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Cloud in the Crosshairs

As security practitioners continued to do their jobs during the COVID-19 pandemic, they looked for ways to leverage the ability to connect to their systems and data from anywhere. This meant they were increasingly moving to the cloud.

End-user spending on cloud services grew 23.1 percent in 2021 to more than $332.3 billion, said Gartner in a press release published in April 2021. Gartner later estimated in August 2021 that end-user spending on public cloud services will reach $396 billion by the end of the year and grow 21.7 percent to reach $482 billion in 2022.

“Today, the cloud underpins most new technological disruptions, including composable business, and has proven itself during times of uncertainty with its resiliency, scalability, flexibility, and speed,” Gartner said. “Hybrid, multicloud, and edge environments are growing and setting the stage for new distributed cloud models.

“In addition, new wireless communications advances, such as 5G R16 and R17, will push cloud adoption to a new level of broader, deeper, and ubiquitous usage. Use cases such as enhanced mobile banking experiences and healthcare transformation will also emerge.”

These use cases will boost public cloud spending to become more than 45 percent of all enterprise IT spending, an increase from just 17 percent in 2021, according to Gartner.

The events of last year allowed CIOs to overcome any reluctance of moving mission critical workloads from on-premises to the cloud.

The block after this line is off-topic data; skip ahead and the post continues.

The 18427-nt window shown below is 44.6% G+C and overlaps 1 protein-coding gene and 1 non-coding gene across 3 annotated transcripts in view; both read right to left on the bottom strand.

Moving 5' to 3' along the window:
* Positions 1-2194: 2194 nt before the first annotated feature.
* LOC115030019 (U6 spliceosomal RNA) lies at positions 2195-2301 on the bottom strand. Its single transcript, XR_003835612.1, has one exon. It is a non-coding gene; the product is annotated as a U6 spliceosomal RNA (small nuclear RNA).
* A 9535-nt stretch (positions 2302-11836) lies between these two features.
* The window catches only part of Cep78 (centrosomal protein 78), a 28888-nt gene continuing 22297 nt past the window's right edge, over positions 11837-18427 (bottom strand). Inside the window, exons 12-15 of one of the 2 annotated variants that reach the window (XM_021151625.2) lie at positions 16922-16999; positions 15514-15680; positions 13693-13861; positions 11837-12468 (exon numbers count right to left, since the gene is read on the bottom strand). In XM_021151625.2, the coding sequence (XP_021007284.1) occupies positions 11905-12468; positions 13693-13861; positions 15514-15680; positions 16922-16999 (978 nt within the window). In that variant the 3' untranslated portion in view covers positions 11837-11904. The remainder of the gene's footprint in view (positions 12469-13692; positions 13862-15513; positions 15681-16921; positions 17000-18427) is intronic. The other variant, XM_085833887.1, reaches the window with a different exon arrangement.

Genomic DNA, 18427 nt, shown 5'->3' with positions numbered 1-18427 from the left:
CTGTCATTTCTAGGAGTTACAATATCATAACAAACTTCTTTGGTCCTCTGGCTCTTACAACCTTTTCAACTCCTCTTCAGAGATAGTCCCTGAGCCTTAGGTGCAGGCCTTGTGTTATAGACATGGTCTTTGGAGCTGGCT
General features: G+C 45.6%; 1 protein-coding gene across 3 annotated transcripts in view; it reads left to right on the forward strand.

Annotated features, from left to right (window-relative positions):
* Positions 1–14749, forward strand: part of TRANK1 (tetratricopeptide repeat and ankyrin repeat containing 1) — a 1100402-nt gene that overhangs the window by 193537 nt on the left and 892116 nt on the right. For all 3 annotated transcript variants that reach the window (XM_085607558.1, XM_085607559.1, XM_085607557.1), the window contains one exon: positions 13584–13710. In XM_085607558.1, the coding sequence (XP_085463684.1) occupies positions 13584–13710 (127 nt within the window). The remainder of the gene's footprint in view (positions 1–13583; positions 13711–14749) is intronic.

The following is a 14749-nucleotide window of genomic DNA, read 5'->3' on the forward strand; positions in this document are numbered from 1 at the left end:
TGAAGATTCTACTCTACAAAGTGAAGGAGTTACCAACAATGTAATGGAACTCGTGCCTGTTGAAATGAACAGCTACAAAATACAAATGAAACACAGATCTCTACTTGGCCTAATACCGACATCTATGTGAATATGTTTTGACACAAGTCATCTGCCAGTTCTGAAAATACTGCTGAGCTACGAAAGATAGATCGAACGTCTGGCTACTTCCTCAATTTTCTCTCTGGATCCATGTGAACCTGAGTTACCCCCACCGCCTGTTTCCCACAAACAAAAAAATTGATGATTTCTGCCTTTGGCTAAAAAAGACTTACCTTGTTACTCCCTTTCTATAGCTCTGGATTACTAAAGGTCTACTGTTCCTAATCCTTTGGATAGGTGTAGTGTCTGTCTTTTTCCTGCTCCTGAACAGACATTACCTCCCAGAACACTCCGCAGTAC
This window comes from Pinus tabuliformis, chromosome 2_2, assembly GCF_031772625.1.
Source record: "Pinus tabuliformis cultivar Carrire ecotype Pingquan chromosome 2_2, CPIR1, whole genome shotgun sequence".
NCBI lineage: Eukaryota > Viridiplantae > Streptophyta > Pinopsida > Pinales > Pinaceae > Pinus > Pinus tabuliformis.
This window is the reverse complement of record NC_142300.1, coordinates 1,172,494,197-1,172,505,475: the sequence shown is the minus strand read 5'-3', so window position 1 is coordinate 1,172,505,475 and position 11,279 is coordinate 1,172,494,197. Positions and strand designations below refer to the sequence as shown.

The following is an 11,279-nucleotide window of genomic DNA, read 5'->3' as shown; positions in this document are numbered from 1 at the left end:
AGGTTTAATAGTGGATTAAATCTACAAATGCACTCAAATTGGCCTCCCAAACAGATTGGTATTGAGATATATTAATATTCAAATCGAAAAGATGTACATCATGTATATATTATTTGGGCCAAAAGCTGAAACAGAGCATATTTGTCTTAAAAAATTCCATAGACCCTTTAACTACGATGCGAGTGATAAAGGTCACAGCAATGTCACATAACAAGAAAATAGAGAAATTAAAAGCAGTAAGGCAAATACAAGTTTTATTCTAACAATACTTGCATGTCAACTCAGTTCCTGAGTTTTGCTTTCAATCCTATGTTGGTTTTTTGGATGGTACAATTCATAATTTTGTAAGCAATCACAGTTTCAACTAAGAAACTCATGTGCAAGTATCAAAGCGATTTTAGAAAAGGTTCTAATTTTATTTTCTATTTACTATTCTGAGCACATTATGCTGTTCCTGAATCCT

“The events of last year allowed CIOs to overcome any reluctance of moving mission critical workloads from on-premises to the cloud,” said Sid Nag, research vice president at Gartner in a statement. “Even absent the pandemic there would still be a loss of appetite for data centers. Emerging technologies such as containerization, virtualization, and edge computing are becoming more mainstream and driving additional cloud spending. Simply put, the pandemic served as a multiplier for CIOs’ interest in the cloud.”

And it didn’t just influence CIOs; security practitioners were looking for options to manage systems at multiple sites—such as video management of multiple campus locations. They were also looking to adopt cloud-based solutions to monitor the health of their technology systems, says Dan Cremins, global leader of product management for March Networks.

“It’s grown substantially,” Cremins says of practitioners wanting to leverage cloud-based solutions. “We’ve seen two trends. We have a whole mix of customers and see small customers that don’t have an IT staff at all—think of a franchise owner that has (individual) stores—and they need some level of enterprise management, so smaller applications they’ll outsource and go to a cloud solution.

“The other ones are large—super large—installations with thousands of locations, have a full IT staff, servers, but the system has gotten so big even their trained staff need help,” he adds. “So, they’ll say, ‘We need help for managing our large enterprise system.’”

This makes sense from an operational perspective, and it allows organizations to scale solutions to meet their needs as they grow. But moving systems to the cloud isn’t without risk. New research from IBM’s X-Force team found that vulnerabilities in cloud-deployed applications are growing—reaching more than 2,500 vulnerabilities in 2021, a 150 percent increase in the last five years.